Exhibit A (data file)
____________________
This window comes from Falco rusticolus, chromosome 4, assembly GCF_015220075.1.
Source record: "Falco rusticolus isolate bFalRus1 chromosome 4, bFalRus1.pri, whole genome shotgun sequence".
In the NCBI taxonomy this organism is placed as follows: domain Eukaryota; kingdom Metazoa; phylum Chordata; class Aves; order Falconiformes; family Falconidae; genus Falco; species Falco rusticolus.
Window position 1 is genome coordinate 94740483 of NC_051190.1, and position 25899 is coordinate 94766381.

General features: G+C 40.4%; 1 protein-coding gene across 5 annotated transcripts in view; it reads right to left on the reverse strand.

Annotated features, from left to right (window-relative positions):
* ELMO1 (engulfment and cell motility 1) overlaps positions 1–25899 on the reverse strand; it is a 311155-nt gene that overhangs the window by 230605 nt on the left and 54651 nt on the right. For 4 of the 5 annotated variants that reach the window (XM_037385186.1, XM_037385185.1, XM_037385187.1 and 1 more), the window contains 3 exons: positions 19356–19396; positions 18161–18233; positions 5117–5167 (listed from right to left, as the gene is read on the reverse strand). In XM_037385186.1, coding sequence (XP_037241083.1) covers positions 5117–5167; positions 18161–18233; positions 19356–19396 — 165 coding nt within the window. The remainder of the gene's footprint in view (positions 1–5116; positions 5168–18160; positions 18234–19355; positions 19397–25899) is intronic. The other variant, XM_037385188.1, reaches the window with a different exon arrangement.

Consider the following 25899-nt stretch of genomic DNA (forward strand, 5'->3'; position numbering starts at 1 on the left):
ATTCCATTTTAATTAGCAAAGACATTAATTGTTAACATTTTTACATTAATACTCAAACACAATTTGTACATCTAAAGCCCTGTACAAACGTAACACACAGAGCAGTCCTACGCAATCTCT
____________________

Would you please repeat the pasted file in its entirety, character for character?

This window comes from Falco rusticolus, chromosome 4, assembly GCF_015220075.1.
Source record: "Falco rusticolus isolate bFalRus1 chromosome 4, bFalRus1.pri, whole genome shotgun sequence".
In the NCBI taxonomy this organism is placed as follows: domain Eukaryota; kingdom Metazoa; phylum Chordata; class Aves; order Falconiformes; family Falconidae; genus Falco; species Falco rusticolus.
Window position 1 is genome coordinate 94740483 of NC_051190.1, and position 25899 is coordinate 94766381.

General features: G+C 40.4%; 1 protein-coding gene across 5 annotated transcripts in view; it reads right to left on the reverse strand.

Annotated features, from left to right (window-relative positions):
* ELMO1 (engulfment and cell motility 1) overlaps positions 1–25899 on the reverse strand; it is a 311155-nt gene that overhangs the window by 230605 nt on the left and 54651 nt on the right. For 4 of the 5 annotated variants that reach the window (XM_037385186.1, XM_037385185.1, XM_037385187.1 and 1 more), the window contains 3 exons: positions 19356–19396; positions 18161–18233; positions 5117–5167 (listed from right to left, as the gene is read on the reverse strand). In XM_037385186.1, coding sequence (XP_037241083.1) covers positions 5117–5167; positions 18161–18233; positions 19356–19396 — 165 coding nt within the window. The remainder of the gene's footprint in view (positions 1–5116; positions 5168–18160; positions 18234–19355; positions 19397–25899) is intronic. The other variant, XM_037385188.1, reaches the window with a different exon arrangement.

Consider the following 25899-nt stretch of genomic DNA (forward strand, 5'->3'; position numbering starts at 1 on the left):
ATTCCATTTTAATTAGCAAAGACATTAATTGTTAACATTTTTACATTAATACTCAAACACAATTTGTACATCTAAAGCCCTGTACAAACGTAACACACAGAGCAGTCCTACGCAATCTCT